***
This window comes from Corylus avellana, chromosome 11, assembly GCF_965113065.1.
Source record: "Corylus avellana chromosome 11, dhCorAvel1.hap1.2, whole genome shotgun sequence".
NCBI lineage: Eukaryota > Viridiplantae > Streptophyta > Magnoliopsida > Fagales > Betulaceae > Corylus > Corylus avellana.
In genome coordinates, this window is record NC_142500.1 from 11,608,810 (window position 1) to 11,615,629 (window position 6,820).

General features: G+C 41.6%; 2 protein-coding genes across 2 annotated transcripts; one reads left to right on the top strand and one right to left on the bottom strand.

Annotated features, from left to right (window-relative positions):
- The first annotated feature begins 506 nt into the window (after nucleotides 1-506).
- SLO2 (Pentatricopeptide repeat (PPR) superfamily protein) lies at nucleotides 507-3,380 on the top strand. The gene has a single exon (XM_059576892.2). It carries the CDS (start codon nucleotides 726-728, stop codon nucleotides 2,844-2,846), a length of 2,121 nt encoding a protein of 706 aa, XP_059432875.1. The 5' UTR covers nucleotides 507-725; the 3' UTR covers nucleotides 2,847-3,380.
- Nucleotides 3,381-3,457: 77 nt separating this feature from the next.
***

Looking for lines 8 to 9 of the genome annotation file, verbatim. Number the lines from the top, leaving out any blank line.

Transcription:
- SLO2 (Pentatricopeptide repeat (PPR) superfamily protein) lies at nucleotides 507-3,380 on the top strand. The gene has a single exon (XM_059576892.2). It carries the CDS (start codon nucleotides 726-728, stop codon nucleotides 2,844-2,846), a length of 2,121 nt encoding a protein of 706 aa, XP_059432875.1. The 5' UTR covers nucleotides 507-725; the 3' UTR covers nucleotides 2,847-3,380.
- Nucleotides 3,381-3,457: 77 nt separating this feature from the next.